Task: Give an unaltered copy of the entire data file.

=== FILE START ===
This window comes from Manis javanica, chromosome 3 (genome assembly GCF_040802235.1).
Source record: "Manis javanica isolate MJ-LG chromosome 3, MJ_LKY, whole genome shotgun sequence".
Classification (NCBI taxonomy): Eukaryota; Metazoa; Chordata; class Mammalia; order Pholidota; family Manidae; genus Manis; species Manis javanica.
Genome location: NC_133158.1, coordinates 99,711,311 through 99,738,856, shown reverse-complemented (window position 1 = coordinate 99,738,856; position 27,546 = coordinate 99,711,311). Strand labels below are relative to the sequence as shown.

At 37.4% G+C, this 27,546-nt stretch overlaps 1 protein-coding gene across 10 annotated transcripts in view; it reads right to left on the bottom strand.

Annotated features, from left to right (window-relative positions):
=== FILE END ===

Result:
This window comes from Manis javanica, chromosome 3 (genome assembly GCF_040802235.1).
Source record: "Manis javanica isolate MJ-LG chromosome 3, MJ_LKY, whole genome shotgun sequence".
Classification (NCBI taxonomy): Eukaryota; Metazoa; Chordata; class Mammalia; order Pholidota; family Manidae; genus Manis; species Manis javanica.
Genome location: NC_133158.1, coordinates 99,711,311 through 99,738,856, shown reverse-complemented (window position 1 = coordinate 99,738,856; position 27,546 = coordinate 99,711,311). Strand labels below are relative to the sequence as shown.

At 37.4% G+C, this 27,546-nt stretch overlaps 1 protein-coding gene across 10 annotated transcripts in view; it reads right to left on the bottom strand.

Annotated features, from left to right (window-relative positions):